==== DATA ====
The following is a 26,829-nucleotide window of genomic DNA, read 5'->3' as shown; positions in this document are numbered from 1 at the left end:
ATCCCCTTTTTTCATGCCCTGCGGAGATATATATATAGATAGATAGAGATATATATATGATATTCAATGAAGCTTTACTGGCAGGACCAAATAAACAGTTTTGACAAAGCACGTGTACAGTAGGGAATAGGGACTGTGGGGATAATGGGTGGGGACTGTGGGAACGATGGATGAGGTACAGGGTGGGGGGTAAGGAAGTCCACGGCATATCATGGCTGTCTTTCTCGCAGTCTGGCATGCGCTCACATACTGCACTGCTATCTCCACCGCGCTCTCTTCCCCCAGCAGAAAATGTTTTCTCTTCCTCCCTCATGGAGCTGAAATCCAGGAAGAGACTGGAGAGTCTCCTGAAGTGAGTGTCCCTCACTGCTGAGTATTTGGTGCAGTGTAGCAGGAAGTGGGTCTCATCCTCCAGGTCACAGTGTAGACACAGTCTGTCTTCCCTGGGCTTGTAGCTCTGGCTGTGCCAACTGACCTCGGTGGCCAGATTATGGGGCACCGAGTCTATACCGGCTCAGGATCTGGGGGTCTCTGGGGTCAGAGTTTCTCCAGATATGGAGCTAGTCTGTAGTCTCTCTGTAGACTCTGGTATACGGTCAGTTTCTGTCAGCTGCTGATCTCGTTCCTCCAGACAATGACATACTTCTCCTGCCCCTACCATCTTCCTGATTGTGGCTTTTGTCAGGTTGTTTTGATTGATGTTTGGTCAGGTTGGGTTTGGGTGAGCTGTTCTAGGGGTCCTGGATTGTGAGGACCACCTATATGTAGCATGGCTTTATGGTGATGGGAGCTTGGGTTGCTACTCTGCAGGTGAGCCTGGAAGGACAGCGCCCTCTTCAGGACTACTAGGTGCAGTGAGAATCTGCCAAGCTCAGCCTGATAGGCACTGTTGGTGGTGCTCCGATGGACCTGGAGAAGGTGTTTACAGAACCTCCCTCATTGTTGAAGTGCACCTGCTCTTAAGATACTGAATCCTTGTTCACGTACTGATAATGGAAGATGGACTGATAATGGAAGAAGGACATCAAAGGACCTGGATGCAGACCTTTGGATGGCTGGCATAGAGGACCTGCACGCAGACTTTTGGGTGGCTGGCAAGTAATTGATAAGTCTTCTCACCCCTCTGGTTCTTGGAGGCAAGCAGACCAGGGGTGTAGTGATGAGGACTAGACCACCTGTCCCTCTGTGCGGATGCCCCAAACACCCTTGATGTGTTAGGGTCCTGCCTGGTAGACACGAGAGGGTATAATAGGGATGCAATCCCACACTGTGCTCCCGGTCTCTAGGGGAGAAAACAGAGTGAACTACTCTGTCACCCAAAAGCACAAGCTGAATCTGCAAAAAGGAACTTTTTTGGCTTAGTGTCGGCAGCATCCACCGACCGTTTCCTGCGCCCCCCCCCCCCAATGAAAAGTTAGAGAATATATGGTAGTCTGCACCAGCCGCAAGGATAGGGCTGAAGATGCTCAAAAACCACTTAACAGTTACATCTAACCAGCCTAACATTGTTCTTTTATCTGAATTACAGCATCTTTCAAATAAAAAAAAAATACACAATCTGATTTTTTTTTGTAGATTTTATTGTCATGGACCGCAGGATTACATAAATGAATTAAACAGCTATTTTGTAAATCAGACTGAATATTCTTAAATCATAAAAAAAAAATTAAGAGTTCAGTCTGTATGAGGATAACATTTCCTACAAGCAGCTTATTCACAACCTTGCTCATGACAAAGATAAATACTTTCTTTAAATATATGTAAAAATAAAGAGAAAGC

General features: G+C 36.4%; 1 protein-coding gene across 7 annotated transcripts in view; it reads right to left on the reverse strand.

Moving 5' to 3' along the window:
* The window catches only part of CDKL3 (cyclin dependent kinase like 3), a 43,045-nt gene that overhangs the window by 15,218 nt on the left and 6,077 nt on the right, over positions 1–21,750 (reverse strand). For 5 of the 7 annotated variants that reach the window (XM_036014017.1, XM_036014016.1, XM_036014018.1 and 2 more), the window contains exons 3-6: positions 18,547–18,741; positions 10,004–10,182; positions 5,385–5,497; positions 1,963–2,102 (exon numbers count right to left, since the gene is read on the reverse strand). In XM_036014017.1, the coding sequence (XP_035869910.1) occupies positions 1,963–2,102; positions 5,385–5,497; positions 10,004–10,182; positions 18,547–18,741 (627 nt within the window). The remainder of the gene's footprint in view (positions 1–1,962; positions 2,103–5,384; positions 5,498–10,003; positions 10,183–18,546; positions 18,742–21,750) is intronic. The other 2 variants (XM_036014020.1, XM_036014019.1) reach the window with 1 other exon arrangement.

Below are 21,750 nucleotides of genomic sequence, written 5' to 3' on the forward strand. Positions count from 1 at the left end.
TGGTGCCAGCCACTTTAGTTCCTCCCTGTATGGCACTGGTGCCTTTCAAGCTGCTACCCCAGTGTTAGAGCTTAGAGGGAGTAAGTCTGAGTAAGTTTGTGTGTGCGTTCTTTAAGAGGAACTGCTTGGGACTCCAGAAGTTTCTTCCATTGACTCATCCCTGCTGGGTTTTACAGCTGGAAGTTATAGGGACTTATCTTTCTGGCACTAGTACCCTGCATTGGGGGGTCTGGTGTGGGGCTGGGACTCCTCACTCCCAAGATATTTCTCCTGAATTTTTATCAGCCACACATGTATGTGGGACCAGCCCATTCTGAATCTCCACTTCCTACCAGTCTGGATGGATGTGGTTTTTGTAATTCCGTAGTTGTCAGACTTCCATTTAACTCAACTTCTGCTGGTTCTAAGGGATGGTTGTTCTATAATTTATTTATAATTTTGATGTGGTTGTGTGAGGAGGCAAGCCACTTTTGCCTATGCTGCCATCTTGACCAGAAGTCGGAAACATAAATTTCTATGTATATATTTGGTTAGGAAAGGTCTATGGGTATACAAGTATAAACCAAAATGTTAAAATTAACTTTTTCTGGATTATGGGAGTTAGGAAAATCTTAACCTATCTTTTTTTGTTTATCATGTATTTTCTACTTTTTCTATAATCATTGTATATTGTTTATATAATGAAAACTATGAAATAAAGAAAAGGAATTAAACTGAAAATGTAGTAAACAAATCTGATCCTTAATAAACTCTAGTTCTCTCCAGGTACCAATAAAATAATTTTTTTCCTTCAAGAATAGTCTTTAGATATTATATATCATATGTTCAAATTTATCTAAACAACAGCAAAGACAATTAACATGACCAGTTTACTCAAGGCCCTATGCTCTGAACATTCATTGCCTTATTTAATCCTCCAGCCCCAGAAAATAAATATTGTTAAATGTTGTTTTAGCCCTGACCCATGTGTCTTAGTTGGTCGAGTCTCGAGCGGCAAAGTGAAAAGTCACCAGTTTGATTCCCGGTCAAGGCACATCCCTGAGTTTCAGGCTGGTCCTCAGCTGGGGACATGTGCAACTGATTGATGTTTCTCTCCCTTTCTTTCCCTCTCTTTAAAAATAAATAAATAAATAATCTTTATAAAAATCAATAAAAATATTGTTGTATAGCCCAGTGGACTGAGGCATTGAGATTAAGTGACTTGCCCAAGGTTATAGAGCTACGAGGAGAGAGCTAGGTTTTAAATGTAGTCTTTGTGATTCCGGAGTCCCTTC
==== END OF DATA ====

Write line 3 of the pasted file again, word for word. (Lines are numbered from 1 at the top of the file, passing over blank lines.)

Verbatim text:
General features: G+C 36.4%; 1 protein-coding gene across 7 annotated transcripts in view; it reads right to left on the reverse strand.